How to Write Effective B2B Headlines
By Steve Slaunwhite
Most copywriters find it a challenge to write strong, effective B2B headlines.
There's a bit of mystery to writing a headline, isn't there? It’s almost as if the great headlines seem to come out of thin air.
It can be frustrating because there really isn't a guaranteed step-by-step methodology you can use to write the perfect headline every time. Writing headlines involves inspiration, good ideas, and activating the creative part of your brain.
So, I’d like to give you a couple of my favorite strategies for brainstorming headlines and for deciding whether a headline will be effective.
Headlines have to grab the reader’s attention and stop them in their tracks
Now as you know, headlines are important. They do a lot of work. And probably the most important thing they do is gain reader attention.
Keep in mind, prospects don’t have to read most of the marketing pieces you write — the sales copy, the advertising, or the emails.
The marketing piece is often an interruption. They may be reading a blog and there's an ad you've written for your client right next to the blog. The headline has to get their attention, stop them in their tracks, and pull them into your ad. That's a lot of work for a headline.
Or, think about when a business prospect is doing some product research and actively engaged in the marketing materials. Website headlines still have to do a lot of work because they have to gain and hold the reader’s attention and keep them engaged with your copy.
B2B buyers are busy people, and your headlines help keep them reading.
There's a wonderful quote from the legendary copywriter John Caples, "If the headline is poor, the best copywriters in the world can't write copy that will sell the goods. They haven't a chance because if the headline is poor, the copy will not be read."
That’s as true today as it was back then.
So, how do you write an effective headline?
Well, first of all, let me give you a warning when writing headlines. We're all impressed with creative headlines, aren't we? We’re impressed when we see a creative headline with a clever wordplay, or one that’s unique and inventive. But headlines that rely on cleverness and curiosity alone often don’t work.
So I always recommend you write headlines that communicate a benefit — either implied or directly stated.
Let’s say, for example, you came across this headline:
"Find it. Nail it. Be it."
It’s what we call a curiosity headline because it’s relying primarily on curiosity to get your attention.
I recently used this example in a workshop and asked the participants to guess what the product was. One person guessed it was for carpentry tools.
It’s actually a headline for an executive search firm company that helps executives find jobs. So find it — find the job. Nail it — nail the interview. Be it — get the position and enjoy the job.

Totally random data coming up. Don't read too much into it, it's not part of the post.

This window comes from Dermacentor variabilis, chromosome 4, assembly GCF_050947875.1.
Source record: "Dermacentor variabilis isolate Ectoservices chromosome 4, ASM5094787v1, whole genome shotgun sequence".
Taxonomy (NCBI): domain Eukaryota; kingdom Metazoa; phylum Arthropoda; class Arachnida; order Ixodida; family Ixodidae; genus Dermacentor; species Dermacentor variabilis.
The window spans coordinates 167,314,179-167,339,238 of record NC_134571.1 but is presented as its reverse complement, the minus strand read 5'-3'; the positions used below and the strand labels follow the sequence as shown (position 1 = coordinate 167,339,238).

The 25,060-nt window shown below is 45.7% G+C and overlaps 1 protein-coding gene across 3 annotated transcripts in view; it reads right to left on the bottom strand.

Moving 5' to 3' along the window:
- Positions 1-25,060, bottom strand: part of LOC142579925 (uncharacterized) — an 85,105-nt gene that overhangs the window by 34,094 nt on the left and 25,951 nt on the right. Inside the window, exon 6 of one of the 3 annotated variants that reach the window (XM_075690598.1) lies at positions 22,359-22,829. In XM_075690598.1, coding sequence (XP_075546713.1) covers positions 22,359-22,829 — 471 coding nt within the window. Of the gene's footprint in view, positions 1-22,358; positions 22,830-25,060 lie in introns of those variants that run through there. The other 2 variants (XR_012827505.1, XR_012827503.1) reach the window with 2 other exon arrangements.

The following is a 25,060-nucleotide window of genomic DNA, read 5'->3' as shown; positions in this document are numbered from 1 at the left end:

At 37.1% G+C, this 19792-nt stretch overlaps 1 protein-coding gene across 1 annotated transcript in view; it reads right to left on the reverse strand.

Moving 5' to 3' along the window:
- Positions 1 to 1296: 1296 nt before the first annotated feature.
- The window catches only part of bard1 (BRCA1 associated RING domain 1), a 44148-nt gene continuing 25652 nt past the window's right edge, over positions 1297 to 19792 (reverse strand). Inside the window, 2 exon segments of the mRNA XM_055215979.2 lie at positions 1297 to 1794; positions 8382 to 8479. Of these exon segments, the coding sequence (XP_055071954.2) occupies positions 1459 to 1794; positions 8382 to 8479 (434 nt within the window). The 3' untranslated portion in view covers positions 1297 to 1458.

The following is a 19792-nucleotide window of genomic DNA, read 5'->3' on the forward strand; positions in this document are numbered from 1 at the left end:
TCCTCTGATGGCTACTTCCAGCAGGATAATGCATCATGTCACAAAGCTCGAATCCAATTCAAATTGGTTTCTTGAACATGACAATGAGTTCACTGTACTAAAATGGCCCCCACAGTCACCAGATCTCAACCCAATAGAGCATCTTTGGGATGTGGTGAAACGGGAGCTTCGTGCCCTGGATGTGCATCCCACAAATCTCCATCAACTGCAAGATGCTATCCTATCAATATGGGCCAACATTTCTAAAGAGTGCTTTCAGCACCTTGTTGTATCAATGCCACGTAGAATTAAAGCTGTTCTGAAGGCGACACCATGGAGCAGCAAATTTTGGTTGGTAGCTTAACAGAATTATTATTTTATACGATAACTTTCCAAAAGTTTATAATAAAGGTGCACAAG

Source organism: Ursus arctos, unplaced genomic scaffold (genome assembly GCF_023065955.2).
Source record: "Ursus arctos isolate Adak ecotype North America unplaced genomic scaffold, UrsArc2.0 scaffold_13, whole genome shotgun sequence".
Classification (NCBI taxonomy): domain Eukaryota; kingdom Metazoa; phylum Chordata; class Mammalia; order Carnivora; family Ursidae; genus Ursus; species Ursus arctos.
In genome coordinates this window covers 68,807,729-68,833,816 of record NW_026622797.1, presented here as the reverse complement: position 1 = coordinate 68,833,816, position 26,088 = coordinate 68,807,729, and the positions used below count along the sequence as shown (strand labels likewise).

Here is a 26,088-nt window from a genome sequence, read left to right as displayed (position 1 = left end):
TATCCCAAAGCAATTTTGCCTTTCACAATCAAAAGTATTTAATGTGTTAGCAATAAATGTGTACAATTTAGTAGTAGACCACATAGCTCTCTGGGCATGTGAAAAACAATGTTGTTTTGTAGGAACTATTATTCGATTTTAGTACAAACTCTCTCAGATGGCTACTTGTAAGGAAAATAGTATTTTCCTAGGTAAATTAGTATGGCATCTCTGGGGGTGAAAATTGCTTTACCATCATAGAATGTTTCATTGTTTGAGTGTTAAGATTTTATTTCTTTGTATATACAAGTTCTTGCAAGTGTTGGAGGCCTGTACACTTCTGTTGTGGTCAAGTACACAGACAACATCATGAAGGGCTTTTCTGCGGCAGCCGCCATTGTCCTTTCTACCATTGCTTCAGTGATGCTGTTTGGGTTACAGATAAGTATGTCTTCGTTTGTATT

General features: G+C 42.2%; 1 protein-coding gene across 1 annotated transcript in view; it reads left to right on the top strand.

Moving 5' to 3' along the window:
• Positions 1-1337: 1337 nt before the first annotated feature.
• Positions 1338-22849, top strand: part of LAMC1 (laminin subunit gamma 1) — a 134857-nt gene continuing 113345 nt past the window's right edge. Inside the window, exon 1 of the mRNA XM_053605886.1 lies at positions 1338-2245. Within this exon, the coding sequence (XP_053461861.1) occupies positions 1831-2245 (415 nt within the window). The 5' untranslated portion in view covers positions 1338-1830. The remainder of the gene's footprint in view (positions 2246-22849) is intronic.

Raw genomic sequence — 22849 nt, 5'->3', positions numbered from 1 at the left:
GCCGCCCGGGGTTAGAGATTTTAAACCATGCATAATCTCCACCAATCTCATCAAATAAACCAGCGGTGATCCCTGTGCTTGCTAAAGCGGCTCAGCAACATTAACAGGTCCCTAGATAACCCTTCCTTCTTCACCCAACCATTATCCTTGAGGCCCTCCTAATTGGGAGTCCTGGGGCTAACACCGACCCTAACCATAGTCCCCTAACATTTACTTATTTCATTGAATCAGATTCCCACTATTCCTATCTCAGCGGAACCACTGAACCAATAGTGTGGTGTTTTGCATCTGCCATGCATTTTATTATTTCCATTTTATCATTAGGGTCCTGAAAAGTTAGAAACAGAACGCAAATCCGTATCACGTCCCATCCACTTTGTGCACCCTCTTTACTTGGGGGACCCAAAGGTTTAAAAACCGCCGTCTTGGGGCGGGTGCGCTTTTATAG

The reason why that headline is so tricky and probably would not work is because it doesn’t communicate a benefit. Instead, it relies on curiosity and cleverness.
Sometimes clever headlines work, but it’s rare. The best headlines are headlines that clearly communicate a benefit.
You can fix the headline by adding a subhead or changing it to incorporate a benefit, and still keep its cleverness. You can have a main headline that says, "Find it. Nail it. Be it." And then a strong, clear subhead right below it that says, "Isn't it time you finally had the job of your dreams?" Then it’s communicating a benefit.
Good headlines communicate a benefit either directly or indirectly. So when you’re brainstorming headlines, keep that in mind. Keep thinking, how can I communicate the strongest, biggest benefit directly or indirectly? That's a great place to start when you're brainstorming.
5 Characteristics of Good B2B Headlines
In my opinion, there are five characteristics of a really good B2B headline. I just explained the #1 characteristic in detail, and also, here are the other four …
Keep these in mind when you’re brainstorming headlines.
The headline communicates a benefit in some way —either directly or indirectly.
Your headline should be clear. You know what the headline means. You don’t have to decipher it. One of the problems with "Find it. Nail it. Be it," is that you have to try to figure out what that headline means.
The headline should tell the reader they need to pay attention to this right now rather than later. Don’t leave this for another time. That's very important when you’re writing copy to persuade business buyers because they're so busy.
Maybe there’s a time limit to this offer, or only limited quantities are available. They need to respond before a deadline. Or it solves a big problem and they should read it now.
Great B2B headlines are credible. There's not a lot of hype. There's a ring of truth about it. It’s very important when writing headlines targeting B2B buyers that the headline needs to seem credible.
So a headline that says something like, "Double your business income in 30 days with our SEO services" is an impossible-to-believe headline. How can that company know they can double anybody's business in 30 days without knowing a lot more about that business? That’s just hype.
Good B2B headlines are new and interesting. There's some creativity and some inventiveness to it. But it doesn’t rely on creativity and inventiveness alone. It still has the other four factors — especially communicating the benefit. The best headline is fresh and unique because that helps to gain attention.